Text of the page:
Markets were slightly higher on Wall Street ahead of the bell Monday as investors prepare for another big slate of corporate earnings.
Futures for the Dow Jones industrials and futures for the S&P 500 were both up less than 0.2%.
Companies reporting quarterly earnings this week include Microsoft, Boeing, Tesla and Southwest Airlines.
Shares of Salesforce jumped nearly 5% in premarket after The Wall Street Journal reported that activist investor Elliott Management was taking a multi-billion dollar stake in the business software company that owns Slack.
Tech stocks led a rally Friday, countering worries about the weakening U.S. economy. Despite the strong finish Friday, Wall Street benchmarks still finished the week down for the first time this year.
Adjusting to a variety of factors, “Investors have become somewhat wary about the ongoing weakness in the economic data, and it is clear that they are no longer treating the bad news like good news,” Naeem Aslam of Avatrade.com said in a commentary.
“So going into this week which is full of firecrackers in terms of economic data and earnings, the focus will be if we are going to see the U.S. equity markets continue to march higher,” Aslam said.
Worries that the economy may not be able to avoid a scarring recession overhang the markets, though data showing inflation is cooling suggest the Federal Reserve’s interest rate hikes last year have begun to make their way through the system.
Shares were higher Monday in Europe and in Asia, where most markets were closed for the Lunar New Year holiday.
Germany’s DAX edged up 0.2%, as did the CAC 40 in Paris. Britain’s FTSE 100 added 0.4%.
In Asia, Tokyo’s Nikkei 225 index added 1.3% to 26,906.04 as investors shrugged off Finance Minister Shunichi Suzuki’s comments that Japan is facing an “unprecedentedly severe” financial situation after spending heavily to counter the pandemic and other troubles.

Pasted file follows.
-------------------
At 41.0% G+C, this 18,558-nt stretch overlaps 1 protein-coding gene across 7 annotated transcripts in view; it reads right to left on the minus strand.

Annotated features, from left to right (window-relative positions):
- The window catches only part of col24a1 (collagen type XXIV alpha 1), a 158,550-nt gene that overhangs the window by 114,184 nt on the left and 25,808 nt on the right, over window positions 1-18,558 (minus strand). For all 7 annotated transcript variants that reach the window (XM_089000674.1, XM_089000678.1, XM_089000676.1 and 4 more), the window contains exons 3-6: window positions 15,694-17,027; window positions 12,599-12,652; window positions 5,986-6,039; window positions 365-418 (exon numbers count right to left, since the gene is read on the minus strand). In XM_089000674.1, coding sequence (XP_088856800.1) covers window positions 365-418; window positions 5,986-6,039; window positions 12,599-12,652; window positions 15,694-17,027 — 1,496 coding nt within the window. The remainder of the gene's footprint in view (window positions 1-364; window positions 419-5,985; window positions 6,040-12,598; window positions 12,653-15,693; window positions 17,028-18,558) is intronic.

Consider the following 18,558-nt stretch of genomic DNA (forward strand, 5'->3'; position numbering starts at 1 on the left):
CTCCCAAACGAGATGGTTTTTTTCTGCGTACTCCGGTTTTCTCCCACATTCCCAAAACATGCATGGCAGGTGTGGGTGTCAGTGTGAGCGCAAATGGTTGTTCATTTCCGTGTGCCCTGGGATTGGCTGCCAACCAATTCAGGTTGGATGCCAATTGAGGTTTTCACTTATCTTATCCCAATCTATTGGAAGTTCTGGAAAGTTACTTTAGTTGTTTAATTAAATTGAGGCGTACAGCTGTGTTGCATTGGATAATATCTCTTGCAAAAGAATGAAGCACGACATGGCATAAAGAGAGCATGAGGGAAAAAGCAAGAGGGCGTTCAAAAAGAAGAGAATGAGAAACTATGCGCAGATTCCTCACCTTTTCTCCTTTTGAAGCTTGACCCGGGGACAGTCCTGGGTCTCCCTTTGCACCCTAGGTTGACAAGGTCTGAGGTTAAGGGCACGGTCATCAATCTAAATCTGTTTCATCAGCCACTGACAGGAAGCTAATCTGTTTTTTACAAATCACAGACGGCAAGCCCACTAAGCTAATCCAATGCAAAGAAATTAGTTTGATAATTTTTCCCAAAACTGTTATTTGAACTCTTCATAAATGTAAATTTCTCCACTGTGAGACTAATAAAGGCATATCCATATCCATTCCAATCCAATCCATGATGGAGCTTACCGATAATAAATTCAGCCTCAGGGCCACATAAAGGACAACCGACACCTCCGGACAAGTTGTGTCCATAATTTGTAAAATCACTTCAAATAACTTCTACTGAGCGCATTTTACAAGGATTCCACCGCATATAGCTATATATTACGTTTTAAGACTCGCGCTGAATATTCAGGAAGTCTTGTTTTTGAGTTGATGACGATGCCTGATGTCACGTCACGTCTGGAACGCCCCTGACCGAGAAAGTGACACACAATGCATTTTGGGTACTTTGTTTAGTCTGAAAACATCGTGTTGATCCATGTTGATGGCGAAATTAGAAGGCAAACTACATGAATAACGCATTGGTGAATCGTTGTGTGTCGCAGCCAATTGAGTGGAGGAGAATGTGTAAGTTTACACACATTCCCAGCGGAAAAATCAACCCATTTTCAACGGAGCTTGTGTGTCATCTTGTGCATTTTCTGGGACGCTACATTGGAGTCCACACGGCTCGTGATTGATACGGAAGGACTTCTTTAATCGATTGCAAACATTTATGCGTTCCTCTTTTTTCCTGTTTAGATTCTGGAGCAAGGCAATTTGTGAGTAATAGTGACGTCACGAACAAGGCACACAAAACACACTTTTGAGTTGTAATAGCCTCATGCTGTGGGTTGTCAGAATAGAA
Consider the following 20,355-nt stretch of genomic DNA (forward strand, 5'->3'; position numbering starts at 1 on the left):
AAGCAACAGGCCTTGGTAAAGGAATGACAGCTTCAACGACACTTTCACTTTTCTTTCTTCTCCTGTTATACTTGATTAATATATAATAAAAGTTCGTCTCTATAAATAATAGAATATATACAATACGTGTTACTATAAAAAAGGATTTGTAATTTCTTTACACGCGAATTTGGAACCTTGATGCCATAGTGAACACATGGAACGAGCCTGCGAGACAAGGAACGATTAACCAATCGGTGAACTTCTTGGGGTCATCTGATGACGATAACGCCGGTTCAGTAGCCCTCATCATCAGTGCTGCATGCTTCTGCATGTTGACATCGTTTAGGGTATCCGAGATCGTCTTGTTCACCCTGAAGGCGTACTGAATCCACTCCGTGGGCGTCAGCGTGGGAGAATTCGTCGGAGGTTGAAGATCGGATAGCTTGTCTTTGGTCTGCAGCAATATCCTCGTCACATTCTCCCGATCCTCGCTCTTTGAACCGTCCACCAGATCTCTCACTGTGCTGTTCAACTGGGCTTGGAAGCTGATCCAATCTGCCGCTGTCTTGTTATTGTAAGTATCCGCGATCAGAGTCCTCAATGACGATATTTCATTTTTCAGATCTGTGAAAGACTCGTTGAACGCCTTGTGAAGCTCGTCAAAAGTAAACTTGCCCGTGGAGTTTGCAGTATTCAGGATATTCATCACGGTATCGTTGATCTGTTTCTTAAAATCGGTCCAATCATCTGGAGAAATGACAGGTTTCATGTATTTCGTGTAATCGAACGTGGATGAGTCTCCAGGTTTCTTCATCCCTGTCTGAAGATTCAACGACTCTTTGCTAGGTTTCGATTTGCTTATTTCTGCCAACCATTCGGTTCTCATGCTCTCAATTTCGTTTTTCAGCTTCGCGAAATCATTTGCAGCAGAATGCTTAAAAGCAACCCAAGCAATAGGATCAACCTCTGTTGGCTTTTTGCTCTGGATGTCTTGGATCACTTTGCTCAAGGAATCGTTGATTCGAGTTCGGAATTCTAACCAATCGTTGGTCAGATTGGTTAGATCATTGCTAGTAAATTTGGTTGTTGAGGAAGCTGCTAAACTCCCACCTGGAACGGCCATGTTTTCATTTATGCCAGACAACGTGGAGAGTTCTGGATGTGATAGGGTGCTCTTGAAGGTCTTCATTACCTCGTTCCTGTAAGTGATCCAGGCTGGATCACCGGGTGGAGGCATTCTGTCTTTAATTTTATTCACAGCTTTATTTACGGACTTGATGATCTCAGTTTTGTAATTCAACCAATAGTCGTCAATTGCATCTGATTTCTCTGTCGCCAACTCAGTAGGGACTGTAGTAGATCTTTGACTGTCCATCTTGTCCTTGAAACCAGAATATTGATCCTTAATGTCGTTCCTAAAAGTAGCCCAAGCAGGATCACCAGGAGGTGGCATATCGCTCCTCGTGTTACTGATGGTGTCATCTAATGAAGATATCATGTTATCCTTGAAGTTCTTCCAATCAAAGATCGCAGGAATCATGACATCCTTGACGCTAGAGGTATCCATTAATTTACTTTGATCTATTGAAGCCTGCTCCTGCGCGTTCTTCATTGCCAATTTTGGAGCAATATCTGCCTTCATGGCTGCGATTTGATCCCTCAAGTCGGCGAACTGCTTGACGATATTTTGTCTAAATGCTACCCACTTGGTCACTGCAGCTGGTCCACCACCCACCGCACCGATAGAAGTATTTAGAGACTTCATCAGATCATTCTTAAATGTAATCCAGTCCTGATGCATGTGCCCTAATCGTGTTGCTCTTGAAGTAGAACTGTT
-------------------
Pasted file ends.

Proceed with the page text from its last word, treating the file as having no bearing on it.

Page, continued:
“Finances are the cornerstone of a country’s trust,” Suzuki told lawmakers in parliament. “We must secure fiscal space under normal circumstances to safeguard trust in Japan and people’s livelihoods in times of crisis.”
Japan’s national debt, already more than twice its gross domestic product, has grown further as the government has failed for a decade to attain its targets for balancing the budget.
Elsewhere in Asia, the S&P/ASX 200 in Sydney edged 0.1% higher, to 7,457.30. In India, the Sensex climbed 0.6% to 60,994.76. Bangkok’s SET index was flat. Markets in Shanghai and Shenzhen are shut for the whole week.
In other trading Monday, U.S. benchmark crude oil climbed 80 cents to $82.44 per barrel in electronic trading on the New York Mercantile Exchange. It gained $1.03 to $81.64 per barrel on Friday.
Brent crude, the price benchmark for international trading, rose 92 cents to $88.55 per barrel.
The U.S. dollar rose to 130.23 Japanese yen from 129.59 yen. The euro was trading at $1.0974, up from $1.0868.
On Friday, the S&P 500 rose 1.9% to 3,972.61. The Dow Jones Industrial Average gained 1% to 33,375.49. The Nasdaq added 2.7% to close at 11,140.43.
Small company stocks also notched solid gains. The Russell 2000 index advanced 1.7% to finish at 1,867.34.
Despite Friday’s gains, the S&P 500 finished the week 0.7% lower, while the Dow was down 2.7%.
Kurtenbach reported from Bangkok; Ott reported from Washington.